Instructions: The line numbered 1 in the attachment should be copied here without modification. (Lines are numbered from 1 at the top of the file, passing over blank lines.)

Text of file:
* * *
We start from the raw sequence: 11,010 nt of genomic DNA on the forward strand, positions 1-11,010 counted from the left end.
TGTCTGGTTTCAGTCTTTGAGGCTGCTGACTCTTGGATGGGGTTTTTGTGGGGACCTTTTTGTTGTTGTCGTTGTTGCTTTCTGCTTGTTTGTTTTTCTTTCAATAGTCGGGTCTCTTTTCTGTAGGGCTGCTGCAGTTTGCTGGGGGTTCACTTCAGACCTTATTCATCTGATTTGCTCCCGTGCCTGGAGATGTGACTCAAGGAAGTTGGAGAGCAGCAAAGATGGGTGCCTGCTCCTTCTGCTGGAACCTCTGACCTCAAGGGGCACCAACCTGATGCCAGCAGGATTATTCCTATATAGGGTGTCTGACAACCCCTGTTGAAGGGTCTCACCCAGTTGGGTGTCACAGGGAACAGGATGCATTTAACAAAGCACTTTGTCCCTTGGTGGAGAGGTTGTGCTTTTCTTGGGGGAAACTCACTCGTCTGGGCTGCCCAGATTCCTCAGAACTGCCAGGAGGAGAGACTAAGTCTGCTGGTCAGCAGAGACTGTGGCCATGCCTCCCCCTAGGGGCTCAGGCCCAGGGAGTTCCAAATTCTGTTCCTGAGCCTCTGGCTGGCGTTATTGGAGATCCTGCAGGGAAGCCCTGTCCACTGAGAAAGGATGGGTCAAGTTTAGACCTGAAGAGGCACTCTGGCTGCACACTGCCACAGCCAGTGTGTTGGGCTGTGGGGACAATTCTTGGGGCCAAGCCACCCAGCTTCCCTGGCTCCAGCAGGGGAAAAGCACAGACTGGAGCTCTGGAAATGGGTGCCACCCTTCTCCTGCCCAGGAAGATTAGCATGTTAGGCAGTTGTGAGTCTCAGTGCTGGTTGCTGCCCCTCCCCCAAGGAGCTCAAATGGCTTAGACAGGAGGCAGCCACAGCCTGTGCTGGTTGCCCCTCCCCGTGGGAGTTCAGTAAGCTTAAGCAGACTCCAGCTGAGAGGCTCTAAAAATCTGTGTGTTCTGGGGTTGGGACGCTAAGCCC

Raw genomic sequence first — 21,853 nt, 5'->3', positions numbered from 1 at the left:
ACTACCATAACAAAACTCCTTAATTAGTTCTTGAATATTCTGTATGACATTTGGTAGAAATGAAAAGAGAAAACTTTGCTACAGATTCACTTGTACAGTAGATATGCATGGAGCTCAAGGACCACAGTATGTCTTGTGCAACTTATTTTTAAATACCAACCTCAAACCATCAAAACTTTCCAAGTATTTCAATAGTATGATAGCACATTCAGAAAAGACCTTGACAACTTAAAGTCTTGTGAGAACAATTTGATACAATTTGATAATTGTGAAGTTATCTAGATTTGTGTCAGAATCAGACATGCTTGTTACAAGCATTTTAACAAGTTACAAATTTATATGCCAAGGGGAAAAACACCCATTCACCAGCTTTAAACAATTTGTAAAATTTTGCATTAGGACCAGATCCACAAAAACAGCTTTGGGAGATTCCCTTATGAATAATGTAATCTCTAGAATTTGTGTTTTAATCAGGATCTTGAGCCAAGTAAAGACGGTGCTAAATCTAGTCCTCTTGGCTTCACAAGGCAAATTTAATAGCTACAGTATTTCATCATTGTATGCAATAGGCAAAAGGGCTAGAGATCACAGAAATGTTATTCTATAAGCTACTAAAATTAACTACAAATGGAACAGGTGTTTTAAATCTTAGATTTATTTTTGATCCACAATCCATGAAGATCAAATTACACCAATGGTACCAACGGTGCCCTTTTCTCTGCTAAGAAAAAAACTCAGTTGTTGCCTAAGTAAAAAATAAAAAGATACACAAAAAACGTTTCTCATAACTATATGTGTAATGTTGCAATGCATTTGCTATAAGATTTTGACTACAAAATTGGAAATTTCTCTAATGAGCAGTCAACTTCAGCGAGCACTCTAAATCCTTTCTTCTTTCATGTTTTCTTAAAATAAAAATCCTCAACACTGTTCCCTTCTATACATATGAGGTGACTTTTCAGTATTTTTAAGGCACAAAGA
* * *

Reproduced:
We start from the raw sequence: 11,010 nt of genomic DNA on the forward strand, positions 1-11,010 counted from the left end.